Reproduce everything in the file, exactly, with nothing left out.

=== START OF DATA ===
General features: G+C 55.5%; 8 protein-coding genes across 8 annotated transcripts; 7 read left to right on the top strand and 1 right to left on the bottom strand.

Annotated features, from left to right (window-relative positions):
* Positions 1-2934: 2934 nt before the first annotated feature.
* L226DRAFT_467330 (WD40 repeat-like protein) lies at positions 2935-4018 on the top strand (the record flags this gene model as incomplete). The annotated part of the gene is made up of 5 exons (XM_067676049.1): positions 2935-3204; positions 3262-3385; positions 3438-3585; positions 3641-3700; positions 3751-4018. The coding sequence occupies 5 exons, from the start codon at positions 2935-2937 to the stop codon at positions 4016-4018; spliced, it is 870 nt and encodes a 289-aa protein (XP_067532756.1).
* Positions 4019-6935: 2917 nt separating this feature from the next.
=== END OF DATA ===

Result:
General features: G+C 55.5%; 8 protein-coding genes across 8 annotated transcripts; 7 read left to right on the top strand and 1 right to left on the bottom strand.

Annotated features, from left to right (window-relative positions):
* Positions 1-2934: 2934 nt before the first annotated feature.
* L226DRAFT_467330 (WD40 repeat-like protein) lies at positions 2935-4018 on the top strand (the record flags this gene model as incomplete). The annotated part of the gene is made up of 5 exons (XM_067676049.1): positions 2935-3204; positions 3262-3385; positions 3438-3585; positions 3641-3700; positions 3751-4018. The coding sequence occupies 5 exons, from the start codon at positions 2935-2937 to the stop codon at positions 4016-4018; spliced, it is 870 nt and encodes a 289-aa protein (XP_067532756.1).
* Positions 4019-6935: 2917 nt separating this feature from the next.